A Friendly Plastic Challenge
We welcome guest blogger Helen Bradley who has news about a Friendly Plastic challenge and helpful information for working with Friendly Plastic.
I’m pleased to announce that AMACO is celebrating its 90th birthday in 2009 and it is having a Friendly Plastic Challenge to coincide with this.
All crafters are invited to join in the challenge and to make projects using the very wonderful Friendly Plastic Design Sticks. Friendly Plastic is an inexpensive, colorful and easy-to-use plastic material which can be molded into shapes and it softens in hot water so it’s a great crafting medium for kids.
The project categories for the challenge include a Best Focal Bead which must be made using one of the AMACO bead rollers, Best Valentine’s Jewelry Ensemble, Best Butterfly – the butterflies will be donated to the Holocaust Museum Houston and Best Bottle of Hope. There are specific requirements for each of these categories and the pieces will need to be submitted by the December 1 to AMACO. You can find more information about the Challenge by clicking on this link: Friendly Plastic Challenge. There is also an entry form that needs to be filled in and submitted with your challenge entry.
If you’ve never played with Friend Plastic before you are in for a treat. Here is a step by step for making a butterfly for the challenge and some quick tips for working with it:
To get started with the Friendly Plastic, cut it into pieces or punch it with a robust hole punch. We find that the Tim Holtz micro serrated scissors made by Tonic work particularly well with Friendly Plastic. To create a marbleized effect for your butterfly, cut a series of long strips of Friendly Plastic.
While you can soften the Friendly Plastic in hot water, an embossing Heat Gun works particularly well. Using the heat gun heat one of the cut strips of Friendly Plastic until you can see it starting to melt. Push the edge of the second strip into the softened edge of the melted strip and continue softening the plastic and pressing strips together. If you melt and press the pieces together you ensure you do not have spaces between the strips.
To create the marbleized effect, take a marbling comb or something similar and starting beyond the edge of the molten plastic drag through the plastic across the stripes, all the from one side to the other.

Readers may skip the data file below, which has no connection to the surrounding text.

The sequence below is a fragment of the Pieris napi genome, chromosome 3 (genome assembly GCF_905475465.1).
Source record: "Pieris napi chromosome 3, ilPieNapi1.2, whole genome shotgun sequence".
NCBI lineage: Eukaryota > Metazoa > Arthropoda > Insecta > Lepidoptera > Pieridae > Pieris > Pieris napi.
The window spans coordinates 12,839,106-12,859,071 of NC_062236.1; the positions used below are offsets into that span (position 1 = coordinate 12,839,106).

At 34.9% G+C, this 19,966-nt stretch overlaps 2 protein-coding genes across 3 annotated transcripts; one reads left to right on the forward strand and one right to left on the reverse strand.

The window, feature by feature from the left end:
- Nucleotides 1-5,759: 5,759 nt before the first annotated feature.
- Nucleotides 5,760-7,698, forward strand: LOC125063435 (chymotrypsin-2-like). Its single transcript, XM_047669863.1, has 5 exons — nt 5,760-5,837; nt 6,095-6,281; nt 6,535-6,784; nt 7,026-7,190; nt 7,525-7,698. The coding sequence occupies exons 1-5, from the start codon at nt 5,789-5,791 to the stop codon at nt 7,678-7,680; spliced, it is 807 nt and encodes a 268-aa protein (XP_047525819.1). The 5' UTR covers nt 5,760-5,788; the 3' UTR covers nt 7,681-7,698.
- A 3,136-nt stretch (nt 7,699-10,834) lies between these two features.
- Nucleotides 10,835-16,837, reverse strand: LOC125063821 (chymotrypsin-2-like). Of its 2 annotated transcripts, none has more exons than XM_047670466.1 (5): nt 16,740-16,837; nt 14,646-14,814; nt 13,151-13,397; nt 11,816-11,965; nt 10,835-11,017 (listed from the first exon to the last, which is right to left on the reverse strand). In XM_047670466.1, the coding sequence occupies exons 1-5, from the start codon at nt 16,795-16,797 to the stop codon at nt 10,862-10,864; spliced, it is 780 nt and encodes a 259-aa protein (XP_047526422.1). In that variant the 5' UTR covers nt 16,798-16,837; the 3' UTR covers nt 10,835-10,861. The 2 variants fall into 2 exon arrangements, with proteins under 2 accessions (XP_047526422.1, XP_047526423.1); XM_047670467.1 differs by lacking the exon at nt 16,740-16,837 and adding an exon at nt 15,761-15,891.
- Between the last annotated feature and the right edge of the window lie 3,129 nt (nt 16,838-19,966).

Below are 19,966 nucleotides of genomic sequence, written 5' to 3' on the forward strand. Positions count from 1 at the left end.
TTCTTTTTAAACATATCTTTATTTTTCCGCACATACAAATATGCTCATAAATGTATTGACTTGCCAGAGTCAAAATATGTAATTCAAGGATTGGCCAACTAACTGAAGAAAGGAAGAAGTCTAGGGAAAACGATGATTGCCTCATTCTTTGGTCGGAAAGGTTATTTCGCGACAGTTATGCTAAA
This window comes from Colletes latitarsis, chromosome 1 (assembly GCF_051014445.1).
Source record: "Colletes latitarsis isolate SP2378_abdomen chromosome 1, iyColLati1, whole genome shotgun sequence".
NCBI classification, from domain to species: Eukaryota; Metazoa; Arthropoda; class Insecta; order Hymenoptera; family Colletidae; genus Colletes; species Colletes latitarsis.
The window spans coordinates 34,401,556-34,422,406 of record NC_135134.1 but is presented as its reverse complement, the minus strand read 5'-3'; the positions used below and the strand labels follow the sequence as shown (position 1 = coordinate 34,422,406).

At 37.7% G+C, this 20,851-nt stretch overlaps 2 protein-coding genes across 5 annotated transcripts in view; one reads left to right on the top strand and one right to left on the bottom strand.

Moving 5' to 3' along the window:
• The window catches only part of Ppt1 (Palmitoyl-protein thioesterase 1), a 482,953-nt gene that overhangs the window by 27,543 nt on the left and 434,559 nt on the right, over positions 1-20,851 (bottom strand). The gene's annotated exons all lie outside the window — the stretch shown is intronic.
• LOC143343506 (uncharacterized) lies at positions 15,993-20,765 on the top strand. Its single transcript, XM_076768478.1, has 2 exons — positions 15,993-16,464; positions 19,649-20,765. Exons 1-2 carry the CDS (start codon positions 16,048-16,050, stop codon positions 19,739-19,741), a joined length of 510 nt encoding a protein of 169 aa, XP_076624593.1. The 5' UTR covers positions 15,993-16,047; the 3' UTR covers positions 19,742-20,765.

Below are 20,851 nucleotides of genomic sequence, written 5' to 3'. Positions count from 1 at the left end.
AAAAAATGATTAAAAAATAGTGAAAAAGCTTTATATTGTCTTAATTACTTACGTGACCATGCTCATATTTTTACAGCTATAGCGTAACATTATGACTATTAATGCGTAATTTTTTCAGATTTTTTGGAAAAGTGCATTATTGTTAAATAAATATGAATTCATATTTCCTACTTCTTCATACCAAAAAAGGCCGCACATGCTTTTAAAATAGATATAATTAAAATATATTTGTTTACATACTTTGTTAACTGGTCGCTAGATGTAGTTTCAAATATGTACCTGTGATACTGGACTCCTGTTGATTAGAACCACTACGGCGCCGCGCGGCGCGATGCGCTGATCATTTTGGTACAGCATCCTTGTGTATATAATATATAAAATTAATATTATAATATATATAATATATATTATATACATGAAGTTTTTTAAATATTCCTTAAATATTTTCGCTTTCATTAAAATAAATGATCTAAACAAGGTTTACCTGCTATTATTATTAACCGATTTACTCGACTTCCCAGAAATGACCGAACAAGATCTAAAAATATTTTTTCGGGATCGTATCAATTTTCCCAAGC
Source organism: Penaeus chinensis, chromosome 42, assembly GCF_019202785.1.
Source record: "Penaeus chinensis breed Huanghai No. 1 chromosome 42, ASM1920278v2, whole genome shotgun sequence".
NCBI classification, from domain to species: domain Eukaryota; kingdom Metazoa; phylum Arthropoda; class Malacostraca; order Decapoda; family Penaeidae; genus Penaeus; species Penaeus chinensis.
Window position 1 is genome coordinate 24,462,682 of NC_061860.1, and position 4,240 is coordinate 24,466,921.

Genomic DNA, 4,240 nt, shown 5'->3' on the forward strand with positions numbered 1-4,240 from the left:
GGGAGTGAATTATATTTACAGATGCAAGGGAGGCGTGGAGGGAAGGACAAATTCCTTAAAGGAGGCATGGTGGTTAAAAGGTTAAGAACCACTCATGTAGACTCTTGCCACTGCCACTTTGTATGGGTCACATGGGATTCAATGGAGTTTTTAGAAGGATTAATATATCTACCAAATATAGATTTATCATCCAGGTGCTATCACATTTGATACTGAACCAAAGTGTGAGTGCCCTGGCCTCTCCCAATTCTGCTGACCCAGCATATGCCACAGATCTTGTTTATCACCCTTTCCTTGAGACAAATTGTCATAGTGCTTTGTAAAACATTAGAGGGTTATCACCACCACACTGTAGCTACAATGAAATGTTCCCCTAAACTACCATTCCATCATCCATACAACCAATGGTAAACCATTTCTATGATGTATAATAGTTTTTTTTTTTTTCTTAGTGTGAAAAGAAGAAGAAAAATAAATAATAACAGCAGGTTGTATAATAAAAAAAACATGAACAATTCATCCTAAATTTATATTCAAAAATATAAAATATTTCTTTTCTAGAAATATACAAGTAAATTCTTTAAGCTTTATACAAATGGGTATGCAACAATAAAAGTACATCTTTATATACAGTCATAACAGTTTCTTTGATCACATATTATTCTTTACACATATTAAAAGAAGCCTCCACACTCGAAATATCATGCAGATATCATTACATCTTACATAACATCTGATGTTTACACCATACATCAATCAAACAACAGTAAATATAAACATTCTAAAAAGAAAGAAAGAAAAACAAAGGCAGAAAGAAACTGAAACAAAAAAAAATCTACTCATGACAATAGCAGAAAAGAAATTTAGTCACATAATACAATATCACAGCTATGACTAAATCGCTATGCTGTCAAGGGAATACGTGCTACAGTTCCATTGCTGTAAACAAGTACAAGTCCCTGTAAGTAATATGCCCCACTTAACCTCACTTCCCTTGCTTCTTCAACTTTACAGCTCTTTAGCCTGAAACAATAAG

Ensuring that the plastic is still warm and very soft, start at the opposite side and place the marbling comb in between the drag lines you just made and this time drag back the other way. Make sure to start the movement with the comb well before you touch the Friendly Plastic and drag through the entire plastic layer, not just its surface.
When the marbling is complete, allow the plastic to cool and then use the marbled pieces for your project.
To make our butterfly we punched out some small circles of Friendly Plastic and placed them on the marbled piece and heated it to melt the pieces together. To make the butterfly, take a butterfly shape cookie cutter and dip it into a bowl of warm water that has some cooking oil in it. Press it into the soft Friendly Plastic to cut out a butterfly shape – the oil will prevent the plastic from sticking to the cutter.
Tips for using rubber stamps
Friendly Plastic can be stamped using a rubber stamp. Take care to press the rubber stamp into the Friendly Plastic and leave it until the plastic cools and sets. If you remove the rubberstamp from the Friendly Plastic too quickly it will stick to the rubber stamp. Don’t use acrylic stamps with the Friendly Plastic.
Tips for working with art molds
Heat resistant art molds that have a built in release mechanism such as those from Krafty Lady Art Molds (www.kraftylady.com) work will with Friendly Plastic. Push pieces of the Friendly Plastic into the art mold and heat them to soften them. Continue to press Friendly Plastic into the mold taking care to heat the plastic enough that it softens and you can press it into the mold but not so much you burn yourself.
Tips for working with Bead Rollers
Coat the channel of the bead roller with some cooling oil (we use olive oil) so the Friendly plastic won’t stick. Soften the amount of Friendly Plastic required to fill the channel and roll the bead. To make a hole in the bead, heat a metal pin, coat it in olive oil and poke it through the bead. Leave it in place until the Friendly Plastic cools and then twist it and remove it.